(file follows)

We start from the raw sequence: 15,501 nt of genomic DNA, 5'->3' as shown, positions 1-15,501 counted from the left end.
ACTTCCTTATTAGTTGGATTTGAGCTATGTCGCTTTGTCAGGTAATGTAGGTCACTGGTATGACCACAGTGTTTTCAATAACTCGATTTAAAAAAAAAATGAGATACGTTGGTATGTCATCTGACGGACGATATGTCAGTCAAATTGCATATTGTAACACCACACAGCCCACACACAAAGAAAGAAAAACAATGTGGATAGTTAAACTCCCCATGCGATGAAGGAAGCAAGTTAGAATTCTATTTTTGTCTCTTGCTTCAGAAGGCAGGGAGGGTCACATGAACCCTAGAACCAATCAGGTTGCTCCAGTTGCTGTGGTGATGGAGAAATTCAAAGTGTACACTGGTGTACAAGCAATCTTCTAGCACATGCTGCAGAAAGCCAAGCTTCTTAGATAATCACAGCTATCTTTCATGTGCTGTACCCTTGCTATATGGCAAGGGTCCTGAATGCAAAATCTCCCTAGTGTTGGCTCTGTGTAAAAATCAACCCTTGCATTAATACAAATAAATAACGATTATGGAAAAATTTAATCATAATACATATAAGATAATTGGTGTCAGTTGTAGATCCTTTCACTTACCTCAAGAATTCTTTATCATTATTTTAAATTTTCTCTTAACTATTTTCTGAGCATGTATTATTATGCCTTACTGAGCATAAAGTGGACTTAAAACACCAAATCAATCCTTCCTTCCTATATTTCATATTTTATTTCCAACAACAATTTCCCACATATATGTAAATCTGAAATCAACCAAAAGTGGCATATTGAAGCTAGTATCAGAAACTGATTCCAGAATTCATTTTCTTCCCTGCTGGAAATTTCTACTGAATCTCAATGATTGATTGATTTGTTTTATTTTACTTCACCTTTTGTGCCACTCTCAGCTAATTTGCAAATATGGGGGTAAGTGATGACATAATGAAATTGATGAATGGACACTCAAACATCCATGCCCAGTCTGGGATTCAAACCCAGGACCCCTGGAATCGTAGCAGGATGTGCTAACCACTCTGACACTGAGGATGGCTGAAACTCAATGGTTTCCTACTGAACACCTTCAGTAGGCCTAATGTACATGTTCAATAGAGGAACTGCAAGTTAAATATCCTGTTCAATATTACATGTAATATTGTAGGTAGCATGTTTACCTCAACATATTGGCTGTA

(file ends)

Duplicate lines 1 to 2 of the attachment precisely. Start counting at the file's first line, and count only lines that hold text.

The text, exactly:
We start from the raw sequence: 15,501 nt of genomic DNA, 5'->3' as shown, positions 1-15,501 counted from the left end.
ACTTCCTTATTAGTTGGATTTGAGCTATGTCGCTTTGTCAGGTAATGTAGGTCACTGGTATGACCACAGTGTTTTCAATAACTCGATTTAAAAAAAAAATGAGATACGTTGGTATGTCATCTGACGGACGATATGTCAGTCAAATTGCATATTGTAACACCACACAGCCCACACACAAAGAAAGAAAAACAATGTGGATAGTTAAACTCCCCATGCGATGAAGGAAGCAAGTTAGAATTCTATTTTTGTCTCTTGCTTCAGAAGGCAGGGAGGGTCACATGAACCCTAGAACCAATCAGGTTGCTCCAGTTGCTGTGGTGATGGAGAAATTCAAAGTGTACACTGGTGTACAAGCAATCTTCTAGCACATGCTGCAGAAAGCCAAGCTTCTTAGATAATCACAGCTATCTTTCATGTGCTGTACCCTTGCTATATGGCAAGGGTCCTGAATGCAAAATCTCCCTAGTGTTGGCTCTGTGTAAAAATCAACCCTTGCATTAATACAAATAAATAACGATTATGGAAAAATTTAATCATAATACATATAAGATAATTGGTGTCAGTTGTAGATCCTTTCACTTACCTCAAGAATTCTTTATCATTATTTTAAATTTTCTCTTAACTATTTTCTGAGCATGTATTATTATGCCTTACTGAGCATAAAGTGGACTTAAAACACCAAATCAATCCTTCCTTCCTATATTTCATATTTTATTTCCAACAACAATTTCCCACATATATGTAAATCTGAAATCAACCAAAAGTGGCATATTGAAGCTAGTATCAGAAACTGATTCCAGAATTCATTTTCTTCCCTGCTGGAAATTTCTACTGAATCTCAATGATTGATTGATTTGTTTTATTTTACTTCACCTTTTGTGCCACTCTCAGCTAATTTGCAAATATGGGGGTAAGTGATGACATAATGAAATTGATGAATGGACACTCAAACATCCATGCCCAGTCTGGGATTCAAACCCAGGACCCCTGGAATCGTAGCAGGATGTGCTAACCACTCTGACACTGAGGATGGCTGAAACTCAATGGTTTCCTACTGAACACCTTCAGTAGGCCTAATGTACATGTTCAATAGAGGAACTGCAAGTTAAATATCCTGTTCAATATTACATGTAATATTGTAGGTAGCATGTTTACCTCAACATATTGGCTGTA